Banish Millipedes From Your Home With These Household Staples

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If you've ever come face to face with a millipede in your home, you likely don't need any explanation for why removing them can feel like a must. Commonly confused for their venomous cousin — the centipede — millipedes are relatively harmless arthropods. They don't bite or sting, and they aren't venomous. Some do excrete a mildly toxic substance containing hydrochloric acid that can cause an unpleasant odor to surround them and result in skin and mucus membrane irritation for humans who handle them.

Regardless of their technically harmless nature, however, millipedes are downright creepy in appearance. They resemble large earthworms, but with hundreds of tiny legs and a prominent pair of antennae. Some even glow in the dark! It goes without saying that most people who discover millipedes in their homes want them gone as soon as possible. Fortunately, since they pose no real risk of harm, millipedes can be repelled using simple staples found in nearly every house, garage, or garden shed. 

Trap and relocate

The most humane way to rid your home or garden of millipedes is to trap the arthropods and simply move them to an area that is more appropriate for them to live in. Millipedes prefer very damp surroundings — preferably on or under decaying organic matter like fallen leaves or rotting wood. They are not at all suited for living inside the average home. Unless your home has major moisture issues, any millipede that makes its way inside will probably die shortly afterward.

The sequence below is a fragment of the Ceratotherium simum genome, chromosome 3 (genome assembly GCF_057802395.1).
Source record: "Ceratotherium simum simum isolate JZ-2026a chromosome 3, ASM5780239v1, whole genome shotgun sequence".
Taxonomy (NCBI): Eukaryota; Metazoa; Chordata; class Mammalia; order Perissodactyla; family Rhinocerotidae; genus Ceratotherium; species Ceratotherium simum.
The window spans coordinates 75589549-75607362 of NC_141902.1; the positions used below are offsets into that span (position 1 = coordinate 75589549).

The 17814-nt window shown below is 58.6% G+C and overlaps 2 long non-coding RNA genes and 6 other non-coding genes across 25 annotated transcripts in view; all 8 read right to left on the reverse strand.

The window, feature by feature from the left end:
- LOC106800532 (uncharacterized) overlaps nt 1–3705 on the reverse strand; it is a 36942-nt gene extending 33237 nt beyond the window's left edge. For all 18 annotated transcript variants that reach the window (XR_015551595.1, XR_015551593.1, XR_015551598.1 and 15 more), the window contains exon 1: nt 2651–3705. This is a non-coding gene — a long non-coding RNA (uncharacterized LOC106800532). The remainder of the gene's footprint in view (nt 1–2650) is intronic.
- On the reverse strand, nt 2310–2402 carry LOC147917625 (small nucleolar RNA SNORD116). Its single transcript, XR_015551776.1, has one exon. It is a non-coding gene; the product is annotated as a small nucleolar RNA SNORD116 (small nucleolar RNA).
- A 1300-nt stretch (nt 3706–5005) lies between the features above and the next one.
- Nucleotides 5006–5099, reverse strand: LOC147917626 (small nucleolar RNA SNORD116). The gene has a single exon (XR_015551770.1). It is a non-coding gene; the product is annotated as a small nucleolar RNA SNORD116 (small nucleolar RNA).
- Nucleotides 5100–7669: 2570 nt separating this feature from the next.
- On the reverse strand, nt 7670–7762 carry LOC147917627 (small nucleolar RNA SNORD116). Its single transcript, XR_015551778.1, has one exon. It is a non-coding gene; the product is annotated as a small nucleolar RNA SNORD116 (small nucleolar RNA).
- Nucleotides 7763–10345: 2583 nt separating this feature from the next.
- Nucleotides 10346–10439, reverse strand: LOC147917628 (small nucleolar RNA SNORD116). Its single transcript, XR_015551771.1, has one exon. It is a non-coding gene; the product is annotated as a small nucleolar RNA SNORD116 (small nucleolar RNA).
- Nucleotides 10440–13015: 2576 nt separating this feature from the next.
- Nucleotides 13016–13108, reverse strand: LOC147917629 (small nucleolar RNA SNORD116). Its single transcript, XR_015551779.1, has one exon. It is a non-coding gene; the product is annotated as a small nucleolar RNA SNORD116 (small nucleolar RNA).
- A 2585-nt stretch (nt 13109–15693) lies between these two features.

Relocating these lost souls is as beneficial to them as it is to you. Stomping on them will only release more of their foul-smelling, corrosive defense mechanism inside your home. Since you don't want this substance coming into contact with your skin or eyes, live traps are the ideal way to move these creatures. Simply place a piece of fruit inside an empty water or soda bottle. Lay the bottle on the floor on its side and insert a tube or straw that's wide enough for a millipede to fit through. The creepy crawlies will find their way into the bottle for food but won't be able to find their way back through the tube to get out. To release the millipedes, take the bottle outside and lay it in a moist, dark area. Remove the tube or straw to allow them to crawl back out and be free. 

Tea tree or peppermint oil

If getting up close and personal to relocate the millipedes in your home sounds like something from a horror movie to you, we understand. Luckily, there are other easy and humane ways to repel these pests. The right essential oils seem to irritate millipedes and cause them to avoid a particular area. The strong scents of tea tree and peppermint oils, in particular, work well to keep millipedes away. Since both of these oils are known for their medicinal properties, they are likely to be found in many homes' medicine cabinets.